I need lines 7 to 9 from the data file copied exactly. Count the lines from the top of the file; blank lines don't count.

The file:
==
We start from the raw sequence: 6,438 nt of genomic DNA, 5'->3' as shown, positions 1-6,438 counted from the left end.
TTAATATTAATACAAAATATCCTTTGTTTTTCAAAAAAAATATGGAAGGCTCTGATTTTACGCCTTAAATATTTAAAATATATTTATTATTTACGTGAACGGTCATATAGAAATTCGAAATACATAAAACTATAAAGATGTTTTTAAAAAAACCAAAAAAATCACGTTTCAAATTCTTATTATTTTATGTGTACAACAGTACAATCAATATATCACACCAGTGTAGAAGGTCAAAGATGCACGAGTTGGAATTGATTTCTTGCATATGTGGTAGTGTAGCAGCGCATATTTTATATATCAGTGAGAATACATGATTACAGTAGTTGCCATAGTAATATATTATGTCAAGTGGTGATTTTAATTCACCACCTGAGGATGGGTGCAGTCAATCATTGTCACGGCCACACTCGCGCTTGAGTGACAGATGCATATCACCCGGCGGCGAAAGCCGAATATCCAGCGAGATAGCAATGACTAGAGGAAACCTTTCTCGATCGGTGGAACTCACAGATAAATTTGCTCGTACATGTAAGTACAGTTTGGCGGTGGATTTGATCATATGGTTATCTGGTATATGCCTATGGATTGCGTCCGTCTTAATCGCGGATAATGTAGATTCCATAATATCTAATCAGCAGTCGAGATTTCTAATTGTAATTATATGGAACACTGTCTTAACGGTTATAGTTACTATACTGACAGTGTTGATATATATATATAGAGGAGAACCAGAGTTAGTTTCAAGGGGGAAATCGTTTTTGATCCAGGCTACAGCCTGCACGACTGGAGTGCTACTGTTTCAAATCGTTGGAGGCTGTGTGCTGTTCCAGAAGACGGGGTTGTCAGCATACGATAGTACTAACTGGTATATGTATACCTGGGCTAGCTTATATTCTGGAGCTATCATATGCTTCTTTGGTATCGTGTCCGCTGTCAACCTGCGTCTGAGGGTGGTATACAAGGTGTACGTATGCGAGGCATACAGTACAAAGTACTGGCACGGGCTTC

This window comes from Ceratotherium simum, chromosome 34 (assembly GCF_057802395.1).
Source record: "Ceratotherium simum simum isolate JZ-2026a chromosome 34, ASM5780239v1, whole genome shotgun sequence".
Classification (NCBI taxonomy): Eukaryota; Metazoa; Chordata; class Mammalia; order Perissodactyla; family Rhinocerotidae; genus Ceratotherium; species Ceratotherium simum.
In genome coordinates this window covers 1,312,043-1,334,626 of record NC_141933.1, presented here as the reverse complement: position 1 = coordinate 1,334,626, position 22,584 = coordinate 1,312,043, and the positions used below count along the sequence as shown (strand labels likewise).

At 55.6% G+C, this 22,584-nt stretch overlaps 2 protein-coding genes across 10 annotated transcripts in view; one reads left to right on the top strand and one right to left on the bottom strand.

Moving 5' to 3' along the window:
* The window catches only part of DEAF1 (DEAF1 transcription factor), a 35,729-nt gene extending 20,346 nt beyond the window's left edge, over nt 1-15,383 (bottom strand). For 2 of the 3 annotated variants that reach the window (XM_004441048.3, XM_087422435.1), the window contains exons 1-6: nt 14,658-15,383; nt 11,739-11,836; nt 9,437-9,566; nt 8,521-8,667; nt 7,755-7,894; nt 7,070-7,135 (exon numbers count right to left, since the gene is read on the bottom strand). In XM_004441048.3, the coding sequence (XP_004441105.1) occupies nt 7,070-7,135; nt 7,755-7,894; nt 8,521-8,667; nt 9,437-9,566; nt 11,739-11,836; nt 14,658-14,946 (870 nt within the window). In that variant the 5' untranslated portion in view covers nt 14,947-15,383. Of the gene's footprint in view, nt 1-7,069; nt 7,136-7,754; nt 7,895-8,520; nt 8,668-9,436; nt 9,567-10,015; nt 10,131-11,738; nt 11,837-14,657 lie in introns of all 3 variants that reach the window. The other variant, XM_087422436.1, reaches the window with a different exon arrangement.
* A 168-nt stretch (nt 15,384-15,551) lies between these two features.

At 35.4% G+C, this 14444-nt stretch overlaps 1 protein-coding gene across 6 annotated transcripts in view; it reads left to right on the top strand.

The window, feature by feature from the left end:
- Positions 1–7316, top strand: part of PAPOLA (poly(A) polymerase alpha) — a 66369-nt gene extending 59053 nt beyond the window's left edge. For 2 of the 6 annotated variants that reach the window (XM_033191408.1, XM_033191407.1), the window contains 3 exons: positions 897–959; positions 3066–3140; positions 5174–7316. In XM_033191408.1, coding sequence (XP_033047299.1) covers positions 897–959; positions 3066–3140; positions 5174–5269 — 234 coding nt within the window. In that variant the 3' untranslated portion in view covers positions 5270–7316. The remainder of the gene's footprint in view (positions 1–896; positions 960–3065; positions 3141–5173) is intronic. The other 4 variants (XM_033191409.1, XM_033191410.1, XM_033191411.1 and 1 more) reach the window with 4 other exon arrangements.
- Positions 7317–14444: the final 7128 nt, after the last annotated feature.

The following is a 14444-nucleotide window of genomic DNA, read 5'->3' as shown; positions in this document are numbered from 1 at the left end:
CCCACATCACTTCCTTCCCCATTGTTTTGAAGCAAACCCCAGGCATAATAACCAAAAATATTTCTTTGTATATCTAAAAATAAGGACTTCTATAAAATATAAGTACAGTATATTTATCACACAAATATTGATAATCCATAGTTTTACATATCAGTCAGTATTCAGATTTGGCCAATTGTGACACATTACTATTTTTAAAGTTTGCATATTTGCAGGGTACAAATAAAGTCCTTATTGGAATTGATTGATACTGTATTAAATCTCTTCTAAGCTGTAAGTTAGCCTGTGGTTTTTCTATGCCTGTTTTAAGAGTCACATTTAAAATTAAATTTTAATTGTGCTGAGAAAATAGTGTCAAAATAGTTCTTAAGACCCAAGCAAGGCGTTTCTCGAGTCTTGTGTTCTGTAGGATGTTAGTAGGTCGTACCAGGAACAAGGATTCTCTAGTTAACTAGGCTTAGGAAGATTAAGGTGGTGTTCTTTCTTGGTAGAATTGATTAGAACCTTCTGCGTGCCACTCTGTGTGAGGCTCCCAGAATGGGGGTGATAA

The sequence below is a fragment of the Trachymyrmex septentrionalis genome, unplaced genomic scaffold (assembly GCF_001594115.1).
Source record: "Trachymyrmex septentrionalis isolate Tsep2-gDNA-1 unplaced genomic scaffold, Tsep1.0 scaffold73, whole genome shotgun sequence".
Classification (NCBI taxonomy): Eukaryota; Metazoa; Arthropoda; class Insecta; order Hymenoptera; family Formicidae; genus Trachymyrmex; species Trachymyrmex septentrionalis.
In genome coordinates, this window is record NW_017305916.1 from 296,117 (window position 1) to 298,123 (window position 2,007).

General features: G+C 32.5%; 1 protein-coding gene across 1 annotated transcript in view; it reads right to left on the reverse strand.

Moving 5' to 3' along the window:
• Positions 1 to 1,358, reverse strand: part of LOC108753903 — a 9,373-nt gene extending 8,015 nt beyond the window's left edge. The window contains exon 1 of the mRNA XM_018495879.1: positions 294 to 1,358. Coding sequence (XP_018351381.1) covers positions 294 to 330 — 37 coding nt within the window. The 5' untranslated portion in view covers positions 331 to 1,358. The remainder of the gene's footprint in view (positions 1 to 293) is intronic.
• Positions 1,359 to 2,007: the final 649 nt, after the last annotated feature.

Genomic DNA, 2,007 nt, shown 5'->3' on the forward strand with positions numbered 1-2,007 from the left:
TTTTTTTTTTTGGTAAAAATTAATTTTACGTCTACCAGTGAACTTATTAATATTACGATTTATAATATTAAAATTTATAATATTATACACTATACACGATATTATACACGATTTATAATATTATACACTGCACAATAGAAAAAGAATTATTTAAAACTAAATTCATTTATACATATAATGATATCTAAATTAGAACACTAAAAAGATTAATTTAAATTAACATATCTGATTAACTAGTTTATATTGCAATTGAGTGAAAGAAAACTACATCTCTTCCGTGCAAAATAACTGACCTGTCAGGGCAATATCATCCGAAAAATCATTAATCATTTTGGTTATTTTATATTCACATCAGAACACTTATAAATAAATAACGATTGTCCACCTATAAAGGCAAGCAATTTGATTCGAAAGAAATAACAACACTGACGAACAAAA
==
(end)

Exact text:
At 55.6% G+C, this 22,584-nt stretch overlaps 2 protein-coding genes across 10 annotated transcripts in view; one reads left to right on the top strand and one right to left on the bottom strand.

Moving 5' to 3' along the window:
* The window catches only part of DEAF1 (DEAF1 transcription factor), a 35,729-nt gene extending 20,346 nt beyond the window's left edge, over nt 1-15,383 (bottom strand). For 2 of the 3 annotated variants that reach the window (XM_004441048.3, XM_087422435.1), the window contains exons 1-6: nt 14,658-15,383; nt 11,739-11,836; nt 9,437-9,566; nt 8,521-8,667; nt 7,755-7,894; nt 7,070-7,135 (exon numbers count right to left, since the gene is read on the bottom strand). In XM_004441048.3, the coding sequence (XP_004441105.1) occupies nt 7,070-7,135; nt 7,755-7,894; nt 8,521-8,667; nt 9,437-9,566; nt 11,739-11,836; nt 14,658-14,946 (870 nt within the window). In that variant the 5' untranslated portion in view covers nt 14,947-15,383. Of the gene's footprint in view, nt 1-7,069; nt 7,136-7,754; nt 7,895-8,520; nt 8,668-9,436; nt 9,567-10,015; nt 10,131-11,738; nt 11,837-14,657 lie in introns of all 3 variants that reach the window. The other variant, XM_087422436.1, reaches the window with a different exon arrangement.